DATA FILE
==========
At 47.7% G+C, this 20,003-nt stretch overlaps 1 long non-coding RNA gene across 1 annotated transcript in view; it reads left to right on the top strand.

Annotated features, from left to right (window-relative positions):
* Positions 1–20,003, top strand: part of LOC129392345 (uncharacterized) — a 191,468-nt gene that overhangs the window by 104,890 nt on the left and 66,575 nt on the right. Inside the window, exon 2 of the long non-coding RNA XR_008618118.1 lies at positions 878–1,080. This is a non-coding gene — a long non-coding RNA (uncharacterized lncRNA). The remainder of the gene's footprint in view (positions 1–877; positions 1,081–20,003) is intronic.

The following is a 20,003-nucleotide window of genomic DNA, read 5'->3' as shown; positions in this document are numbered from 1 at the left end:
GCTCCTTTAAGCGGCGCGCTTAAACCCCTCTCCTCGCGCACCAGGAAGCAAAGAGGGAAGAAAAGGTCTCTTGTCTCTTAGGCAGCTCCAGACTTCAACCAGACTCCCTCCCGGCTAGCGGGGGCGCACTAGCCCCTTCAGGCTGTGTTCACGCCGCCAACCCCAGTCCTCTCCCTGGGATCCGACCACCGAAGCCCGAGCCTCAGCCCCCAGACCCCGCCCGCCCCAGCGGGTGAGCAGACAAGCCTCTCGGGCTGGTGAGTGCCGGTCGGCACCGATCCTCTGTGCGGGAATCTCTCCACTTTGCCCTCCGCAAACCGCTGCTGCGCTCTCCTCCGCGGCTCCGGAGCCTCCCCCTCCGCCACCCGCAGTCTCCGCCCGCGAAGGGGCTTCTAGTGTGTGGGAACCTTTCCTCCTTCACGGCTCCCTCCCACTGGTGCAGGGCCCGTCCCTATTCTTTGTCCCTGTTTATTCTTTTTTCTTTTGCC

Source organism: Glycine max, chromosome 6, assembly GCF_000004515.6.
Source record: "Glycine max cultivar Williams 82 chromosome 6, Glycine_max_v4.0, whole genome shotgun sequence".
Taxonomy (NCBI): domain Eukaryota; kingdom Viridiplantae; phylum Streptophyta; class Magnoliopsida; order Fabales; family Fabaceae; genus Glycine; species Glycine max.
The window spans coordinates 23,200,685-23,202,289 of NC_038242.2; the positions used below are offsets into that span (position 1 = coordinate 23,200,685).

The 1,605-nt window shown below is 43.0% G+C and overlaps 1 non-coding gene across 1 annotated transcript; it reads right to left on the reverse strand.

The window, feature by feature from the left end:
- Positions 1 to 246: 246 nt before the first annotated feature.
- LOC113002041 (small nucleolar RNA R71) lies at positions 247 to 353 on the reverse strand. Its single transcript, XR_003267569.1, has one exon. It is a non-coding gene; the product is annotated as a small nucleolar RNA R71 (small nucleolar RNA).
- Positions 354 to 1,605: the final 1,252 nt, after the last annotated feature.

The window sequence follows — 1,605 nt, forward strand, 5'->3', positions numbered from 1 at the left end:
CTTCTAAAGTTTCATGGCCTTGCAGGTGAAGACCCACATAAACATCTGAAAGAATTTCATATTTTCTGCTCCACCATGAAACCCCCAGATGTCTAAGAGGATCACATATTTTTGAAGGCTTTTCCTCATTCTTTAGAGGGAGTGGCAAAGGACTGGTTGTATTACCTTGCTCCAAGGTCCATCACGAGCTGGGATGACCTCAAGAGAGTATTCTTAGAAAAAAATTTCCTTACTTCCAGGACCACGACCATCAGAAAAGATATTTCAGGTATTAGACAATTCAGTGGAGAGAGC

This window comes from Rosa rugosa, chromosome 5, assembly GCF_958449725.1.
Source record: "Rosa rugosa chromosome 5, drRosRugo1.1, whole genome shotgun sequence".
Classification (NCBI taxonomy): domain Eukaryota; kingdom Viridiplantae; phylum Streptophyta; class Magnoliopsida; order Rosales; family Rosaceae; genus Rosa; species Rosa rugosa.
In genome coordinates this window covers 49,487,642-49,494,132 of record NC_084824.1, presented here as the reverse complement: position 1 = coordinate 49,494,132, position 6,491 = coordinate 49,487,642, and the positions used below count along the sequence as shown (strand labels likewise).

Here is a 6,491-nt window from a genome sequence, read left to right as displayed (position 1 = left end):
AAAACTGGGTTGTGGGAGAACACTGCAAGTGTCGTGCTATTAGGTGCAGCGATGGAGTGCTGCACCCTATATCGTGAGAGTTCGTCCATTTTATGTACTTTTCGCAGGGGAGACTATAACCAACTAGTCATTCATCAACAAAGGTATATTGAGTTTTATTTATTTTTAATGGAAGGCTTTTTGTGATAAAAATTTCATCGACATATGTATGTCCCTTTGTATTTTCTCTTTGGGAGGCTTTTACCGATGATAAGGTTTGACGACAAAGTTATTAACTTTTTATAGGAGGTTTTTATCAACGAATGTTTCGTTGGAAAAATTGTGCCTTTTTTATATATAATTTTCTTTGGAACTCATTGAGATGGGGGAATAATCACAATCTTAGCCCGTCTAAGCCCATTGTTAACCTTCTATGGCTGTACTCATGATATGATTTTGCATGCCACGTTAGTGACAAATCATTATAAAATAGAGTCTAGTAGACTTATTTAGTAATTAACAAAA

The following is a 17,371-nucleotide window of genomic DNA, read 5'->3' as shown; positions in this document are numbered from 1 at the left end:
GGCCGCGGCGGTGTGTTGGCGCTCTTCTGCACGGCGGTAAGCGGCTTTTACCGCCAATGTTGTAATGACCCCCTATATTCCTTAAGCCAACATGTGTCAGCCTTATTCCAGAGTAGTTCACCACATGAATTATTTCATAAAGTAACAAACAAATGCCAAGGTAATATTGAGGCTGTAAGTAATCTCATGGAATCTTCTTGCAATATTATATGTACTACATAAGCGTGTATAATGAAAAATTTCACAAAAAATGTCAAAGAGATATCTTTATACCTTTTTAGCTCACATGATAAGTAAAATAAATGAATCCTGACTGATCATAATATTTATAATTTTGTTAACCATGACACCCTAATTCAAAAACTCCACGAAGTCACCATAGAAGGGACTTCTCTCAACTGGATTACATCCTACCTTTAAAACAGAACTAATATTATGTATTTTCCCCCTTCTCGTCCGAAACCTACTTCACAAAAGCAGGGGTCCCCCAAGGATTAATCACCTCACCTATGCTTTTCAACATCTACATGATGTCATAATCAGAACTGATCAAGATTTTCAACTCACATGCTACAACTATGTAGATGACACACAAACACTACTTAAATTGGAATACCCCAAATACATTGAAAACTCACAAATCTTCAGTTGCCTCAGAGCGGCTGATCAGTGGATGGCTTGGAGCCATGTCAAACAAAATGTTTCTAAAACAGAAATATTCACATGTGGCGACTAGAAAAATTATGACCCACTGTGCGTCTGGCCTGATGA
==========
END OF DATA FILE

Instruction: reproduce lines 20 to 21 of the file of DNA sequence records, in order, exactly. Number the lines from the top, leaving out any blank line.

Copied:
In genome coordinates this window covers 49,487,642-49,494,132 of record NC_084824.1, presented here as the reverse complement: position 1 = coordinate 49,494,132, position 6,491 = coordinate 49,487,642, and the positions used below count along the sequence as shown (strand labels likewise).

Here is a 6,491-nt window from a genome sequence, read left to right as displayed (position 1 = left end):